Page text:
Subject: Re: Bounty for Bugs in Open Source Projects?
From: "Stephen J. Turnbull" <stephen@xemacs.org>
Date: Tue, 19 Apr 2005 00:10:10 +0900

>>>>> "Nik" == Nik Cubrilovic <nik@nik.com.au> writes:

    Nik> I am interested to know if there is currently an initiative
    Nik> for commercial organisations to offer a bounty (cash
    Nik> incentive) for bugs or features to be implemented in Open
    Nik> Source projects.

Well, there's sourceXchange (dead) and cosource.com (dead/morphed into
collab.net) and BeOpen.com (dead).  I don't think it is an accident
that Red Hat and SuSE, on the other hand, are thriving by hiring core
developers from various projects, as well as "generic" developers.

    Nik> The company I work for would be interested in paying
    Nik> developers on Open Source projects to implement features, and
    Nik> to fix certain bugs that we require in some software, but the
    Nik> only way to do this at the moment seems to be to contact the
    Nik> project leader, or to post to the corresponding project
    Nik> mailing list with the details.

I don't understand what the problem with this is.  If you're willing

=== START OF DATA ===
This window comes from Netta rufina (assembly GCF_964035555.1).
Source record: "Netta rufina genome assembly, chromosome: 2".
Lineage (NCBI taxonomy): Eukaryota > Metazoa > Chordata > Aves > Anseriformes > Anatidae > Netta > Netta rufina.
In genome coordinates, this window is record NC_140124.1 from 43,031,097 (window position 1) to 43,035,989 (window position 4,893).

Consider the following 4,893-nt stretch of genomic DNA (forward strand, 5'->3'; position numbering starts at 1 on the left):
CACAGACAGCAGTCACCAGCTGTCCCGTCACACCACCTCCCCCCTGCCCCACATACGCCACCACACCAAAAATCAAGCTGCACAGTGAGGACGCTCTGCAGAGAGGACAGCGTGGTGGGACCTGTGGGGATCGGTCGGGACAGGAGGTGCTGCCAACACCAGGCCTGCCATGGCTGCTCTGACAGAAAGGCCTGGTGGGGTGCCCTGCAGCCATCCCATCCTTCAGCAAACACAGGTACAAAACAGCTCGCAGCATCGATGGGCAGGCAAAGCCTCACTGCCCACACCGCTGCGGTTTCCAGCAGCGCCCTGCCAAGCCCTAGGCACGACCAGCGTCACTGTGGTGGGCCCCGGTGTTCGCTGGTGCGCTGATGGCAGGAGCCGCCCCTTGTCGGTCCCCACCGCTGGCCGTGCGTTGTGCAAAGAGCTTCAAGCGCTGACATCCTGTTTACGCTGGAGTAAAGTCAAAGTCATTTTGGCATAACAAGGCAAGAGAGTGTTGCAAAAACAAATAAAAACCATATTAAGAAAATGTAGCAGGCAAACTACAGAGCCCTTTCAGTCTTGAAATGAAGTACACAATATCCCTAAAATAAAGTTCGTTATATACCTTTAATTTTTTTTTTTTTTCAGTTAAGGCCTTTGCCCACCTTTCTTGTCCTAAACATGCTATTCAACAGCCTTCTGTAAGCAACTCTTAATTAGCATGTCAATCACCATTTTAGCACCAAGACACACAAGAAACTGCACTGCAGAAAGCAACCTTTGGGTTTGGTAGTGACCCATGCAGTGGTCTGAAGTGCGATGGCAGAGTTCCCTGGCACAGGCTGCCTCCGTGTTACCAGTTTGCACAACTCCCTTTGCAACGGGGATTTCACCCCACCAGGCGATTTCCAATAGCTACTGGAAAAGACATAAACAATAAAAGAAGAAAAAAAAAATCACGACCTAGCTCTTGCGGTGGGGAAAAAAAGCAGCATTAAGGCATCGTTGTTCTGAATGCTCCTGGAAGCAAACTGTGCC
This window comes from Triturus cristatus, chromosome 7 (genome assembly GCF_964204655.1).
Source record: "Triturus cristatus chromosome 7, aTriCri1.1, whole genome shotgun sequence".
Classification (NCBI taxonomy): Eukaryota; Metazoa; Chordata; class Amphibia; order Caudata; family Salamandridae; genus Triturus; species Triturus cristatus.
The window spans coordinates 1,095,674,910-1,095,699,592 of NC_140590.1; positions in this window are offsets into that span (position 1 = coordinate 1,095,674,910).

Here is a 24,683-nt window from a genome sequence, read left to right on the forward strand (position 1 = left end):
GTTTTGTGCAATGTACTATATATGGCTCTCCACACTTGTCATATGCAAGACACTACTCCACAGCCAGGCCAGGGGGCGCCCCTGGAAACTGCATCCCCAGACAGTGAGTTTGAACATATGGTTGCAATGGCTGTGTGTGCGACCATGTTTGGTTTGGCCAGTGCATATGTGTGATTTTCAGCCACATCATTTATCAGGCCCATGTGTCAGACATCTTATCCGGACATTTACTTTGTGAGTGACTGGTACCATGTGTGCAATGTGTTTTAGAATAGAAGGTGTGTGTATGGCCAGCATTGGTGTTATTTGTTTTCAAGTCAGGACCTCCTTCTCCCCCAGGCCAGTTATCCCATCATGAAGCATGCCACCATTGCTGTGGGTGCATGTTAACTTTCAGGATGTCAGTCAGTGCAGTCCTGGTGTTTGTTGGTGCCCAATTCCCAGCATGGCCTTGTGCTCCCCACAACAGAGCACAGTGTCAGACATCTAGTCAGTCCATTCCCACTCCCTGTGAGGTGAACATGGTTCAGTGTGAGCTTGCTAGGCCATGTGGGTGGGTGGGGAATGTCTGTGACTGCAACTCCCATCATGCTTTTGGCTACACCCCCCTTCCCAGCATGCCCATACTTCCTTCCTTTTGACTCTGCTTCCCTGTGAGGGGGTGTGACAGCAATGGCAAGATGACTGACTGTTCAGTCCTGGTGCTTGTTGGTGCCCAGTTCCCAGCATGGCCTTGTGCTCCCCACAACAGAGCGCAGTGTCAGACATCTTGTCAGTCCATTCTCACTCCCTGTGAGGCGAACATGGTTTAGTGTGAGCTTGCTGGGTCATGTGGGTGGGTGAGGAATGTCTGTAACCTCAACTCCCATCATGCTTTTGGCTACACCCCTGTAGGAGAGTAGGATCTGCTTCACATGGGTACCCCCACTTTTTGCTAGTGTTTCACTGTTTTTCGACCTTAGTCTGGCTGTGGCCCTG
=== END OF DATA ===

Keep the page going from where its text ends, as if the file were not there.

to pay for the whole fix, then either hire somebody you know and trust
(and pay for them to educate themselves about the project), or contact
the people who know the product best (and take the risk they care more
about their project than about your money).  Seems like a no-brainer.

The only case where having a middleman might make sense is if you need
somebody to represent a bunch of buyers or a bunch of sellers, or
both.  But that's hard work; unless the middleman has very good people
skills, you're going to end up with both the buyers and the sellers
mad at him!  As I understand it, that's what happened with cosource/
collab: they realized that they were in the relationship business, and
started focusing on that, rather than trying to build a market (or
even just a bazaar).

-- 
School of Systems and Information Engineering http://turnbull.sk.tsukuba.ac.jp
University of Tsukuba                    Tennodai 1-1-1 Tsukuba 305-8573 JAPAN
               Ask not how you can "do" free software business;
              ask what your business can "do for" free software.